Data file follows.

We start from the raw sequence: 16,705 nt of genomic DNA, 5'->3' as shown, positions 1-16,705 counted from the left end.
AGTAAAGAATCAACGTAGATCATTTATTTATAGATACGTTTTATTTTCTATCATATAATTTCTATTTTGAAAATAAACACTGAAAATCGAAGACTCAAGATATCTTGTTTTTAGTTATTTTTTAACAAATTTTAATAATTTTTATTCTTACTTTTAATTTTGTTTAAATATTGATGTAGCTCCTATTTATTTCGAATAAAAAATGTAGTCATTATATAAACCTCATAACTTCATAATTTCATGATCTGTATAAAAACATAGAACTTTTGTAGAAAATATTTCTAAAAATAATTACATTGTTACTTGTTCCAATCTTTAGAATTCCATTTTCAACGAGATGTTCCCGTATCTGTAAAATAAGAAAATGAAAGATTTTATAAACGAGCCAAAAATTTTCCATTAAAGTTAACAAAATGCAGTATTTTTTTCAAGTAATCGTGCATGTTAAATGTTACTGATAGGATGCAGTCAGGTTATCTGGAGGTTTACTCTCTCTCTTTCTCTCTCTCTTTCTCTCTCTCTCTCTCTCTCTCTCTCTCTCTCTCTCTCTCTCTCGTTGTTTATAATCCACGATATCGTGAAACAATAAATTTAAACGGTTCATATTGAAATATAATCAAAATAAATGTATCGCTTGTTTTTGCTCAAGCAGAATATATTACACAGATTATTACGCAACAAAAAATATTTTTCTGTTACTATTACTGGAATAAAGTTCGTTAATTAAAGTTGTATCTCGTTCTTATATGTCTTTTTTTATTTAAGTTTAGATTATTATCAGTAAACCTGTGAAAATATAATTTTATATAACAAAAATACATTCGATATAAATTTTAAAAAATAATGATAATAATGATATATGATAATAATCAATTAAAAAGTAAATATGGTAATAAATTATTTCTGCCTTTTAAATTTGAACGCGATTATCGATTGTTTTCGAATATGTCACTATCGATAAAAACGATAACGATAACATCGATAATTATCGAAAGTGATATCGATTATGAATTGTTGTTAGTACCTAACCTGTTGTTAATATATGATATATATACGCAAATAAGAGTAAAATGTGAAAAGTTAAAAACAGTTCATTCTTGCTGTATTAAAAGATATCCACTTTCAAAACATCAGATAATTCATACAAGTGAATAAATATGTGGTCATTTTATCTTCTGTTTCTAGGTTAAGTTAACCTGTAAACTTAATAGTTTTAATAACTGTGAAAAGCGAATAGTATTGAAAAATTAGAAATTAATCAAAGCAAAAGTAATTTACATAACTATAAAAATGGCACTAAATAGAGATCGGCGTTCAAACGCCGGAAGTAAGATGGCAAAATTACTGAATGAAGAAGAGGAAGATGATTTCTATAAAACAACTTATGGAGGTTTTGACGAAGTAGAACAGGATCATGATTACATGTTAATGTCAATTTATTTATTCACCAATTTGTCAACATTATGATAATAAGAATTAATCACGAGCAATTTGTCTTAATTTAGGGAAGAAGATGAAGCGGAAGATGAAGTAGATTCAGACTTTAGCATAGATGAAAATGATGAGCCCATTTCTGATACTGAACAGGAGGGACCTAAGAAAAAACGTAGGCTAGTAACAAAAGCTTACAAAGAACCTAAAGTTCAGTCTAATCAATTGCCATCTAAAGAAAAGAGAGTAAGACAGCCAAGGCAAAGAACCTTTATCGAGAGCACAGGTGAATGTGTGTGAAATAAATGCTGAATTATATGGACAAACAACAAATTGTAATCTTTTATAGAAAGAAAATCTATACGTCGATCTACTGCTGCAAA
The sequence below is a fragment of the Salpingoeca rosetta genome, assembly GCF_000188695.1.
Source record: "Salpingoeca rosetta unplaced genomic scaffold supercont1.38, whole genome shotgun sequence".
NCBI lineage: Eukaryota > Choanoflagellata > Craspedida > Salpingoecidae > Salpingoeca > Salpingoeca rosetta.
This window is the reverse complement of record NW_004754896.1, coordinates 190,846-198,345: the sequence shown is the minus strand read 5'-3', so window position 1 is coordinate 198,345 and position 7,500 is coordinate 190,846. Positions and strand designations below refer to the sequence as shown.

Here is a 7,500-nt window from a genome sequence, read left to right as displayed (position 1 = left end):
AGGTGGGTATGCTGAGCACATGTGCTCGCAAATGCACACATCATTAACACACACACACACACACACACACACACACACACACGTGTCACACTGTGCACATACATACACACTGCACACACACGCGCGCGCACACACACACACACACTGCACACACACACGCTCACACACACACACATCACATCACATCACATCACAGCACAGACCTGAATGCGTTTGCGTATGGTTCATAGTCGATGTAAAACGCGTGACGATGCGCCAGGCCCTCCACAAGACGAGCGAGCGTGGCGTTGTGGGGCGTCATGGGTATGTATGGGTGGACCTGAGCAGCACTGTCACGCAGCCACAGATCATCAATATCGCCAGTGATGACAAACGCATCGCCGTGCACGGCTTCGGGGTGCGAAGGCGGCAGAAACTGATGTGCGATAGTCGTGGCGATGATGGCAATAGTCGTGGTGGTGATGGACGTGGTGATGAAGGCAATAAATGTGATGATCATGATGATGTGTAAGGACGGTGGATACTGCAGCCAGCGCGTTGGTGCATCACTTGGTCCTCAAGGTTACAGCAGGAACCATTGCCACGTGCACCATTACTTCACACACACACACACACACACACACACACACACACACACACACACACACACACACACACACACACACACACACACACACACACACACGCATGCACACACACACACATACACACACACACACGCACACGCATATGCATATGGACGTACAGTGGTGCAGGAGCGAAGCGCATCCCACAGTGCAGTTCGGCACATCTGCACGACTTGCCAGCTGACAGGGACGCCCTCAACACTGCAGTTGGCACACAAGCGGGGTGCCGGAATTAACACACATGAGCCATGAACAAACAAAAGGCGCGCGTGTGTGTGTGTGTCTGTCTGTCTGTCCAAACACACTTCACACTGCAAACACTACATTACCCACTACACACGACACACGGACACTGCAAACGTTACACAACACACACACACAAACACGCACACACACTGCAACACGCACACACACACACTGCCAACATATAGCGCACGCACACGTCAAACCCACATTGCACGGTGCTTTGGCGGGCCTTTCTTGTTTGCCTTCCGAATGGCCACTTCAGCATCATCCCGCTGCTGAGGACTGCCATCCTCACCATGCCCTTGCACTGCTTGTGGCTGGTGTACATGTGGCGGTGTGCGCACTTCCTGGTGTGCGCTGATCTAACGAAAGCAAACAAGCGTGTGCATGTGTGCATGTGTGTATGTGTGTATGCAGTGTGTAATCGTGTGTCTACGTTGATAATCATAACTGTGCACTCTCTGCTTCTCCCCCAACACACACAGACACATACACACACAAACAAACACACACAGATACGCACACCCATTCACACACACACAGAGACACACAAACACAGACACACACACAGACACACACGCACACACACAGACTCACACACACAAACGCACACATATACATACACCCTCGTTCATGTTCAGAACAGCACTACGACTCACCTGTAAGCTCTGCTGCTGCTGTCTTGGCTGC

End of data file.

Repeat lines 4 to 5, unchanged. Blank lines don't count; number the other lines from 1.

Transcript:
Source record: "Salpingoeca rosetta unplaced genomic scaffold supercont1.38, whole genome shotgun sequence".
NCBI lineage: Eukaryota > Choanoflagellata > Craspedida > Salpingoecidae > Salpingoeca > Salpingoeca rosetta.